What Makes A Building A Non-Standard Construction?
Any house made with non-standard materials is considered a non-standard build. Standard materials include brick or stone walls and slate or tile roofs. Outside these, the building does not conform to the definition of ‘standard’. Homes made with outdated construction methods can also be included in this bracket. Insurance for non-standard construction homes is also different and requires specialist cover that may be more costly than usual home insurance.
What makes a building ‘non-standard’?
There are many types of ‘non-standard’ properties for the purpose of insurance, and it’s hard to list each one. However, the following categories are commonly covered under a non-standard building insurance policy:
- Flood risk: Properties that have previously been flooded or are in high flood-risk areas
- Unoccupied long-term: Properties that have been unoccupied for a long period of time, including those undergoing renovation or works before being sold or let, and those gained through inheritance.
- High-value: If your home carries a high sum insured, it may require a specialist high-value home insurance policy
- Non-standard construction: Including thatched roofs, flat roofs, wattle and daub, barn conversions, flint, glass, or stone walls, timber or log frames, and prefabricated concrete or log-cabin-style and BISF (iron or steel)
- Listed buildings: Listed buildings require specialist insurance due to the extra regulation that surrounds how they are built and renovated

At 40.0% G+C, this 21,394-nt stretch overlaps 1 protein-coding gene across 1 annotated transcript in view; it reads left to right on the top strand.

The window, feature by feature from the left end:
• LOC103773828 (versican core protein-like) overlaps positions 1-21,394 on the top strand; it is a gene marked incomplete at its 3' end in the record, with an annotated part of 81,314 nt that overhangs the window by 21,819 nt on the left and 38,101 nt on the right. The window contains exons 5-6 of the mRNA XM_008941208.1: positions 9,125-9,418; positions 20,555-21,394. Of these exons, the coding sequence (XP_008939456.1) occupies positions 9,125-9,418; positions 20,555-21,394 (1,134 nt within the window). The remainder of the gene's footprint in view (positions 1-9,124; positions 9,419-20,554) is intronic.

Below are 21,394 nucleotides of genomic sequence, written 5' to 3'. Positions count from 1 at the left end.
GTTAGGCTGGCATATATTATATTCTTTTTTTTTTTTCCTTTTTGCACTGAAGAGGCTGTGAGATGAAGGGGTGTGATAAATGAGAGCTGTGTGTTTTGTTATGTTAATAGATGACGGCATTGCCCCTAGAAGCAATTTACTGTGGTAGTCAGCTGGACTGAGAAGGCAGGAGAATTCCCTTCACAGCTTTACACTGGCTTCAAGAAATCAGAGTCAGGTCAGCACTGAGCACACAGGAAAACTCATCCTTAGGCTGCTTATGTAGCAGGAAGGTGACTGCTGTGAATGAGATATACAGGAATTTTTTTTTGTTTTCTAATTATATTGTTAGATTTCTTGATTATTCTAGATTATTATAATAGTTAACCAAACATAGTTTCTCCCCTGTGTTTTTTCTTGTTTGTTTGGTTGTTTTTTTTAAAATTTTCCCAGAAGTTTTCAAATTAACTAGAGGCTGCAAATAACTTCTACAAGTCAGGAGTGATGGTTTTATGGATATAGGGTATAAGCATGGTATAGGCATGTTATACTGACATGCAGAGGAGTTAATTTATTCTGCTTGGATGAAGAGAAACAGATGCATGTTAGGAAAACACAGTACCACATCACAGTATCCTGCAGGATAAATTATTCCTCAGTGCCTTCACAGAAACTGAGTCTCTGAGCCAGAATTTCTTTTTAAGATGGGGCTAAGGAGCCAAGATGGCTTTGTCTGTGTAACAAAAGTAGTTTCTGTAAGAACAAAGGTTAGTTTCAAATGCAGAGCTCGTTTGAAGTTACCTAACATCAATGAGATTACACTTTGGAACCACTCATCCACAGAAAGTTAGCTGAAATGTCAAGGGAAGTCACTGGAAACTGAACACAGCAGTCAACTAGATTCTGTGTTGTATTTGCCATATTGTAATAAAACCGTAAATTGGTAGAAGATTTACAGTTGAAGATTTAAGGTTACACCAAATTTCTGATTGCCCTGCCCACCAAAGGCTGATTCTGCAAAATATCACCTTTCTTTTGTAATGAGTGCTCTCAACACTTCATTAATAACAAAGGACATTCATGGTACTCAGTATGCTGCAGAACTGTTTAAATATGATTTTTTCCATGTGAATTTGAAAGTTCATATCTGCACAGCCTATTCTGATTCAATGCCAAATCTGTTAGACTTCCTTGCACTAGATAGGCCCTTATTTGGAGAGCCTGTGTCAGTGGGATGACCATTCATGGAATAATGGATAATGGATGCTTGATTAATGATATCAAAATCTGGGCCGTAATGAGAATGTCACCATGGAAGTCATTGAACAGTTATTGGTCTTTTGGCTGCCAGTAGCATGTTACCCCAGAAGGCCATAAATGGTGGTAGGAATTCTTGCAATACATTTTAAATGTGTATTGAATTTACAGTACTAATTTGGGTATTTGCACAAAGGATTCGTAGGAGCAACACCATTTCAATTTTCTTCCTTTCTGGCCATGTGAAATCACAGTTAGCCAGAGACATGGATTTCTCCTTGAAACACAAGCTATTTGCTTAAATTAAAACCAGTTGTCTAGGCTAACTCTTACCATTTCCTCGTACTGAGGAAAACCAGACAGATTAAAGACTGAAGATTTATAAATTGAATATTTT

- Subsidence, landslip and heave: Any history of subsidence, landslip or heave at a property needs to be declared. In most cases, where the subsidence, landslip or heave is less than 20 years ago, you will need to provide the insurer with a structural engineer’s report dated within the last 12 months
- Criminal convictions: You must declare to your insurer or broker if anyone living in the property has a criminal conviction
- Bankruptcy: If you’ve previously declared bankruptcy, you’ll need to let your insurer know
There are plenty of other, more unusual examples of materials and builds that turn a home into a non-standard construction.
Issues for Non-Standard Building
While having a unique home is something that many look for when purchasing a property, having a non-standard build can lead to some complications. It’s important to recognise this before putting in an offer on a non-standard home.
For example, mortgage lenders can be more hesitant to lend on a non-standard construction. This is due to various factors, such as resale value and the cost of maintaining the property throughout your ownership.
Non-Standard Construction Insurance
Factors that make these homes different and attractive can also make them difficult for standard insurers to assess. Thatched roof insurance, for example, can be higher in cost as thatched properties are an increased fire risk. As regards the prefab concrete build houses we mentioned earlier, while a great solution to our post-war problems, are more likely to crack and corrode as they age. It’s also worth noting that if your non-standard construction is unoccupied, there will be an extra premium as these home aren’t being maintained as regularly.
That’s not to say it’s all doom and gloom. Your home is an extension of yourself, and no matter what type of build you have, there is an non standard construction insurance option for you.
At Higos, we will never shy away from homes that don’t fit the norm. Our expert team will get to know you and your property inside out to be able to find you bespoke cover for your non-standard building insurance. Contact us to be in touch with one of our chartered insurance brokers today for independent advice or a personal quote. For your home, it has to be Higos.